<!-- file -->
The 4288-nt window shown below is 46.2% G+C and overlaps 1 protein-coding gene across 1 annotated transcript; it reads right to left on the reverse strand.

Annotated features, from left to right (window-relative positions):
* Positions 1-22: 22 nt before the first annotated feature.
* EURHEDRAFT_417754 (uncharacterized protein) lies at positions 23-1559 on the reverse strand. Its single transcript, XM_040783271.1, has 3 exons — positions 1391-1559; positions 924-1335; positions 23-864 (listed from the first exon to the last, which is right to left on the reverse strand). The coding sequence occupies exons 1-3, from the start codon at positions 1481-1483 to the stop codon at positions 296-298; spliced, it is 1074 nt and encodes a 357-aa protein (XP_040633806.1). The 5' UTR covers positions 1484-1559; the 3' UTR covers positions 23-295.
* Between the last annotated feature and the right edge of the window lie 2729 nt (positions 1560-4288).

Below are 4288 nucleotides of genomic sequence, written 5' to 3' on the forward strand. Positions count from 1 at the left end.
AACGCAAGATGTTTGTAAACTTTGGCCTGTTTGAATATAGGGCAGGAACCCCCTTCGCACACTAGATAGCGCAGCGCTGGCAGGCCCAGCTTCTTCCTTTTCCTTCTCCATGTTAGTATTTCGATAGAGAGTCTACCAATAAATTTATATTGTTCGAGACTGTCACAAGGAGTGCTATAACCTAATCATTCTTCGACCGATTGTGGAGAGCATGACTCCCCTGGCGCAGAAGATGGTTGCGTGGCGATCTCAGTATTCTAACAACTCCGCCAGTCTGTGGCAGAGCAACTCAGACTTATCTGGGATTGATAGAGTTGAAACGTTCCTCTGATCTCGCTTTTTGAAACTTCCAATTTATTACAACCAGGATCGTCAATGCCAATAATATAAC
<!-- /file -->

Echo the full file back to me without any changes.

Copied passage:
The 4288-nt window shown below is 46.2% G+C and overlaps 1 protein-coding gene across 1 annotated transcript; it reads right to left on the reverse strand.

Annotated features, from left to right (window-relative positions):
* Positions 1-22: 22 nt before the first annotated feature.
* EURHEDRAFT_417754 (uncharacterized protein) lies at positions 23-1559 on the reverse strand. Its single transcript, XM_040783271.1, has 3 exons — positions 1391-1559; positions 924-1335; positions 23-864 (listed from the first exon to the last, which is right to left on the reverse strand). The coding sequence occupies exons 1-3, from the start codon at positions 1481-1483 to the stop codon at positions 296-298; spliced, it is 1074 nt and encodes a 357-aa protein (XP_040633806.1). The 5' UTR covers positions 1484-1559; the 3' UTR covers positions 23-295.
* Between the last annotated feature and the right edge of the window lie 2729 nt (positions 1560-4288).

Below are 4288 nucleotides of genomic sequence, written 5' to 3' on the forward strand. Positions count from 1 at the left end.
AACGCAAGATGTTTGTAAACTTTGGCCTGTTTGAATATAGGGCAGGAACCCCCTTCGCACACTAGATAGCGCAGCGCTGGCAGGCCCAGCTTCTTCCTTTTCCTTCTCCATGTTAGTATTTCGATAGAGAGTCTACCAATAAATTTATATTGTTCGAGACTGTCACAAGGAGTGCTATAACCTAATCATTCTTCGACCGATTGTGGAGAGCATGACTCCCCTGGCGCAGAAGATGGTTGCGTGGCGATCTCAGTATTCTAACAACTCCGCCAGTCTGTGGCAGAGCAACTCAGACTTATCTGGGATTGATAGAGTTGAAACGTTCCTCTGATCTCGCTTTTTGAAACTTCCAATTTATTACAACCAGGATCGTCAATGCCAATAATATAAC